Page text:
Sometimes, it is just overwhelming. Parents out there will understand, though: you can never stop. You cannot stop.
But there's no instruction manual.
More so than I've felt since the break, I so sincerely wish I could talk with S. To seek shelter with her, from the rain. From the pounding goddamned rain. To lay my head in her lap and feel her fingers run through my hair. For her to look at me -- at my pain, my doubt, my fear -- with those unending brown eyes, and silently remind me that I'll have help. That she'll be there to force me upright when all I want is to collapse to the ground.
Papa is the center of my daughter's universe. He is the most loving, most adoring, most devoted grandfather. If there were prizes... if you remember your grandparents (I lost all of mine when I was still very young) with any fondness whatsoever, I tell you this: Papa is better.
Papa has been retired since my daughter's birth. He has nothing to do but shower that kid with an affection we'd all be better having had.
When my ex-wife and I split, she moved in with her parents in NorVa. It was a natural choice: it would provide her with the best imaginable source of childcare, and she could save money as she regathered her life. And give her respite, so she could try and find that ever-so-elusive balance again.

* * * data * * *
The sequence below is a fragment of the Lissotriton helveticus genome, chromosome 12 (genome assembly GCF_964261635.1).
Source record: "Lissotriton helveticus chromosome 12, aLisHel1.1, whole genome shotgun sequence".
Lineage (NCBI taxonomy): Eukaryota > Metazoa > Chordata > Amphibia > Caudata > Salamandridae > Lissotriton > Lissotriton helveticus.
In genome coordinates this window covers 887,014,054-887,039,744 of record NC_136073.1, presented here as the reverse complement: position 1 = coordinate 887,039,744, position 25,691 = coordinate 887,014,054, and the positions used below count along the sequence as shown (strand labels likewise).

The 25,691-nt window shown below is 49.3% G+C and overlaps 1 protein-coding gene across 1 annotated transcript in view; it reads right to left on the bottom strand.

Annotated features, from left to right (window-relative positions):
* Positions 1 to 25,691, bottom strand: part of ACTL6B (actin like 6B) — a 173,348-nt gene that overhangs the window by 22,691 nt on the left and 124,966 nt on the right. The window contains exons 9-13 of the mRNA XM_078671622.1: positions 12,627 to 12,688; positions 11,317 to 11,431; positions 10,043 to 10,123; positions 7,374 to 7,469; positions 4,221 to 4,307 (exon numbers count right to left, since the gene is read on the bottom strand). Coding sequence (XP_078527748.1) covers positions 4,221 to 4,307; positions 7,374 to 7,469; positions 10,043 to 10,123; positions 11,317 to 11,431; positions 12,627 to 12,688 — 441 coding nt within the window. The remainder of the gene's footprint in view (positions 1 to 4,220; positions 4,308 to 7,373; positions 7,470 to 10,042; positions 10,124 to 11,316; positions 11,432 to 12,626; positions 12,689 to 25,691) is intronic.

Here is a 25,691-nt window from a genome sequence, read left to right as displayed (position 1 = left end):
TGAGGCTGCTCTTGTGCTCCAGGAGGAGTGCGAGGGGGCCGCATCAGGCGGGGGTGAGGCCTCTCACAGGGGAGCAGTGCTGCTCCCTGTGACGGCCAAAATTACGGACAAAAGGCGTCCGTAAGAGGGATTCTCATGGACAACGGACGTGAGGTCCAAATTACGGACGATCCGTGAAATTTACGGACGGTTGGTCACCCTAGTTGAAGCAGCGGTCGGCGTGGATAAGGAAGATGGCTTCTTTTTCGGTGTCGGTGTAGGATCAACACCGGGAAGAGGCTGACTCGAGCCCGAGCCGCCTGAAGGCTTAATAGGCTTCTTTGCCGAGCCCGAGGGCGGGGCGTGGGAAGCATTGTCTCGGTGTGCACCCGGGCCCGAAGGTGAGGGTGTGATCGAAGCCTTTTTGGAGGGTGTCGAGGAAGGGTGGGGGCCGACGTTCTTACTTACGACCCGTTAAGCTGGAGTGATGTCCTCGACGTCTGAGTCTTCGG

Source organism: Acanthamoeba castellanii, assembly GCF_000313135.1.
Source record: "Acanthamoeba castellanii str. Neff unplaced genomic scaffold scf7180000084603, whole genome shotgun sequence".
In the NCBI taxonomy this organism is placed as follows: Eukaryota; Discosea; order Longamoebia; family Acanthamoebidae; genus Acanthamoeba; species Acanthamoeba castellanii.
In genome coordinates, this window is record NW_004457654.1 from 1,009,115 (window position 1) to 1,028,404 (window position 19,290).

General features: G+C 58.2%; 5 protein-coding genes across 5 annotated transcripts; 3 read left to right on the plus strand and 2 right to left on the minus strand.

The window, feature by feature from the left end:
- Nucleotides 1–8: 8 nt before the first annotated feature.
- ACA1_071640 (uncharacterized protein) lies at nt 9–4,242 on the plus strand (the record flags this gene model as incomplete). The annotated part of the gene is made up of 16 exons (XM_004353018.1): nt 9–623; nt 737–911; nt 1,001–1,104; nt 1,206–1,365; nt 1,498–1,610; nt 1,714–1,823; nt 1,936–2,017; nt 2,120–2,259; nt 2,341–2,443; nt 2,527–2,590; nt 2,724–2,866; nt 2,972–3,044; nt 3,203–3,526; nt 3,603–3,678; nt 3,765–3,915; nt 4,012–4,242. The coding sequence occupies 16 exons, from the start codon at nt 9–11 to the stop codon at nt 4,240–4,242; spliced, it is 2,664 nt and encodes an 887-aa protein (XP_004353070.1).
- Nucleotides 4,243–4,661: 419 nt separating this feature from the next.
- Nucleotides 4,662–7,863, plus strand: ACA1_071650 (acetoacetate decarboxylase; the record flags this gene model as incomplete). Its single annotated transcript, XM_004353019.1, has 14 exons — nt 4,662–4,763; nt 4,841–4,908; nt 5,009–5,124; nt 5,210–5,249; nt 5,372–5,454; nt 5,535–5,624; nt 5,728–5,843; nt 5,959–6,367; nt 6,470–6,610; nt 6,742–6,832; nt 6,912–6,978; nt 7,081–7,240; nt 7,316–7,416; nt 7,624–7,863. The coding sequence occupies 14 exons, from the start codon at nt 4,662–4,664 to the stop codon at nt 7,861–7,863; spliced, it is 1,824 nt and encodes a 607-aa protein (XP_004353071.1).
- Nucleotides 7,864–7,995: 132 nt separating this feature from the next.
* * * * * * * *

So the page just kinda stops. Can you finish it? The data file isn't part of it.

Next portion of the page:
That was over three years ago.
My ex-wife had recently expressed the intention of moving out on her own this coming Summer, and, evidently, Grammy and Papa were moving back to Texas, from which they'd come when our daughter was born. They'd no reason to burn through retirement income in cost-of-living-prohibitive NorVa now that everything seemed okay. Certainly, there'd be lots of visiting. Of course.
I love Papa, too. As I've said about my daughter's mother, I simply cannot imagine a better grandparent. My daughter is very, very lucky.
That she has spent infinitely more time with Papa than I since the divorce is not lost on me. Regulated, scheduled visitations and deployments do nothing to help rectify this imbalance. Not that I'm competing, mind you. Perhaps a little envious.
I received an email from my ex-wife today.
Papa has been diagnosed with prostate cancer.
I do not know if I can be strong enough to help my daughter heal, when that day comes. Because it is coming. I want to crawl into a ball right here, right this minute. I want to cry. I can feel the tears gathering behind my eyes. But I cannot. There is no privacy, here. I am surrounded by men with whom I work, eat, rest... 24-hours. This is not a story I wish to share with them. And it'd be necessary, when everyone wonders, "What happened? What happened? Why is Chief bawling?"
It just occurred to me -- right this second -- that having unexpectedly lost my own father last August does not make this any easier.
She will be in a pain that I know too well. Yet, hers will be worse. Papa has, essentially, been her father in my absence. In my absences. All of them.
I know exactly where I am, but I am lost.